Wednesday, August 17, 2016

JASON BOURNE -- My review

I’ve seen all the Bourne films and I don’t remember them being as stupid as JASON BOURNE. Am I right?

Especially the first two. They seemed to have actual “stories.” Yes, there was plenty of action, but we really cared about this guy and his search for identity. There were elements of the plot that even appeared, well… “plausible.”

Then there was a Bourne movie without Bourne. That’s like going to a concert and hearing, “Singing tonight for Barbra Streisand will be Brittney Spears, but don’t worry, she’ll do ‘People.’”

And now, after an absence of nine years, Matt Damon returns, which is cause for rejoicing except… this movie makes no sense.

Don’t worry, no SPOILER ALERT. There is no plot. It’s a two-hour trailer.

Jason Bourne is usually so smart. You can’t outthink him. He has amazing instincts. He just KNOWS who not to trust. And yet, this time he got suckered. Not by the CIA, not by lovely Alicia Vikander, but by writer/director Paul Greengrass. Where was Matt Damon’s good buddy Ben Affleck to warn him of this turkey? Oh wait. He was off making BATMAN V SUPERMAN.

There seems to be a new trend in chase scenes and action sequences – editing so fast that you’re completely disoriented. Trading adrenaline for logic. There used to be storyboards. Each shot was carefully planned. Now it seems they throw shots in completely at random. And with a shaky camera to further throw you off. This was a typical sequence in JASON BOURNE:

A car speeding, a tire, an explosion, feet running, a bridge, a building on fire, a crash, two eyes, a crowd chanting, Alicia Vikander, six cars colliding, helicopter shot of the city, windows shattering, a tanker exploding, whip pan of headlights, car sailing in the air, a bank of twenty monitors, car going down the wrong side of the highway, surveillance camera shot, close up of Tommy Lee Jones but from MEN IN BLACK.

Yes, these sequences are more frenetic, but if you can’t follow the chase you lose the suspense. Now suspense used to be important in thrillers. But then again, so did dialogue, and storytelling.

And then there is the creative license we all must buy. Like how come there seem to be surveillance cameras everywhere that can even track Bourne in a crowd or through a window, and yet, after he escapes from a big action sequence he can walk anywhere he wants in London and Berlin without so much as his collar turned up and no one seems to care or be looking for him? He’s “off the grid.” Everyone in the CIA wears an earpiece and can hear everyone else crystal clear even in riot scenes and engine screaming chase scenes. Alicia Vikander can sit in a situation room, watch her laptop, and tell operatives that the “target is fifteen seconds away.” Wow. She should win her second Oscar for that. And a chase scene at night on the Vegas Strip would have to go one-mile-an-hour because anyone who has ever been there knows it’s bumper-to-bumper from the Venetian to Reno.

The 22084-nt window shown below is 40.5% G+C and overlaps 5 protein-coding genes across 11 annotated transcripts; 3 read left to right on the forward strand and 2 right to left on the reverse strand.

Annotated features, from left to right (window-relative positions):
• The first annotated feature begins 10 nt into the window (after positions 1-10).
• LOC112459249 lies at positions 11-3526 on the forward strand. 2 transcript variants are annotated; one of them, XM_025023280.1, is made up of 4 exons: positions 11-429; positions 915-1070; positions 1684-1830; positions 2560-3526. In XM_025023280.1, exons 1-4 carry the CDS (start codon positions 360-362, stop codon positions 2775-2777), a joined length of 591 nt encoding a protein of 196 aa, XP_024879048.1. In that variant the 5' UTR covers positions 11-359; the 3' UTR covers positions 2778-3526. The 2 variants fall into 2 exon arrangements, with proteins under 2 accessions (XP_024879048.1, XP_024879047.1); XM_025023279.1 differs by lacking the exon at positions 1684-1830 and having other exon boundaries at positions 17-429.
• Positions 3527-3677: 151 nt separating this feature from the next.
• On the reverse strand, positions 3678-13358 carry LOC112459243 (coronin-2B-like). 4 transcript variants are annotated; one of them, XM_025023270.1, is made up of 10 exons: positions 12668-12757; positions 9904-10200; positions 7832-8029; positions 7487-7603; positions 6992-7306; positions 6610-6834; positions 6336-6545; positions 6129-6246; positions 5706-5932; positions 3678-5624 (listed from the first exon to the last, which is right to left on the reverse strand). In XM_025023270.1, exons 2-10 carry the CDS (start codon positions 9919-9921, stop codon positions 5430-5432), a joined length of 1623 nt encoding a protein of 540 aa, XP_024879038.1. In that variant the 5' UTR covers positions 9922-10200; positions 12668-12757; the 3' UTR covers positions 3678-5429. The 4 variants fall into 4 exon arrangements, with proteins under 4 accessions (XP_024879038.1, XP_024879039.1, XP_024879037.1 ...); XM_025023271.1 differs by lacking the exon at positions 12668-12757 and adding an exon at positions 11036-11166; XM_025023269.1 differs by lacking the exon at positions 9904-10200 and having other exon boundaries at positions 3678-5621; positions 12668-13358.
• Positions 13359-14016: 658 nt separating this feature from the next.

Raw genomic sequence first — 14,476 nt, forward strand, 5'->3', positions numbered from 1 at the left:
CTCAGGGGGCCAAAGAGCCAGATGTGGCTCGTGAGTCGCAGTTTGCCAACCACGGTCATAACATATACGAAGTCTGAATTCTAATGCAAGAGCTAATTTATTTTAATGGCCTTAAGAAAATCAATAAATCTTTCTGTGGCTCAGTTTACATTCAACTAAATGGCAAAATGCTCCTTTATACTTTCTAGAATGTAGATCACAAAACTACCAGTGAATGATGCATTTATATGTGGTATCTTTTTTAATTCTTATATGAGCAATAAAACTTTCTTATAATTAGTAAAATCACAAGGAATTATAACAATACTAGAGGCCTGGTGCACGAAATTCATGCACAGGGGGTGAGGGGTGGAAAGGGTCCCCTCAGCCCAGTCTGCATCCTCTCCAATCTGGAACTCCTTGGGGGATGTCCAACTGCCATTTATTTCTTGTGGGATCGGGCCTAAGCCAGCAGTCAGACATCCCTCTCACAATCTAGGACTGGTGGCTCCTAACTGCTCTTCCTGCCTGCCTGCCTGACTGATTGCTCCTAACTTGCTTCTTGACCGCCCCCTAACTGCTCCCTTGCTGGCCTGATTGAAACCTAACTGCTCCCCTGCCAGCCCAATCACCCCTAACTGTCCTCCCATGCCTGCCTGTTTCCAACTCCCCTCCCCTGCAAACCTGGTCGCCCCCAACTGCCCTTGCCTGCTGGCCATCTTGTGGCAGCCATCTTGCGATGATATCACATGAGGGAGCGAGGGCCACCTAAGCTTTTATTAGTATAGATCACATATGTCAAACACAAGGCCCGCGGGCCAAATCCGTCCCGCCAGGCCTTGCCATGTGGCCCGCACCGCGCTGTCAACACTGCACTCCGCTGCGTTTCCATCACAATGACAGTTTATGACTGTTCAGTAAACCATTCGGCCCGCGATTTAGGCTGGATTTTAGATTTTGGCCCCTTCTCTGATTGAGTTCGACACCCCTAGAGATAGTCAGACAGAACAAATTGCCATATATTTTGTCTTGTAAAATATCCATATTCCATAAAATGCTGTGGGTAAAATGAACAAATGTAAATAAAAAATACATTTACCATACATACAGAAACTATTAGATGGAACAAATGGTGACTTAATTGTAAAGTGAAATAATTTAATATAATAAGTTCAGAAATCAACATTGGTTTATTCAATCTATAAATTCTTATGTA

Asking the audience to accept creative license is one thing; asking them to get a lobotomy before entering the theater is another.

That said, this movie is action-packed, Matt Damon is always good, Tommy Lee Jones plays yet another untrustworthy slimy villain (why Ameritrade would make him their company spokesman I will never know), and you see some great international beauty shots that were left on the cutting room floor from James Bond movies.

And in fairness, maybe I’m a little biased because I still feel my movie, VOLUNTEERS should have been considered the first of the Bourne movies. So what if our lead was Lawrence Bourne?

What did you guys all think?

27 comments:

B.A. said...

I haven't seen the movie but I remember Robert Ludlum's Bourne novels. Lot of screaming in italics...this movie may be an accurate interpretation of the book.

Peter said...

Ken, you should have gone to see Suicide Squad instead! I haven't seen Jason Bourne yet but I doubt it's as entertaining as Suicide Squad!

Spielberg is still the master of action directing. One has only to watch Raiders of the Lost Ark to see his genius. It is the most beautifully formed and flawless action film ever put to celluloid. The problem you describe with Jason Bourne is the problem that afflicts 99% of all action films now. Ridiculous amounts of shakeycam, hyperactive editing, excessive close-ups and a barrage of noise mixed poorly with the film's score. Directors should be made to watch Raiders before making an action film to learn how to do it properly. A perfect example is the chase where Indy ends up hanging on the front of a truck, slides underneath and gets back in and has a fight with the Nazi. Spielberg covers it from only a few angles, most of the shots last longer than 10 seconds, the sound mix balances the music and sound effects perfectly, and the result is that the viewer can see everything that's happening and doesn't get motion sickness.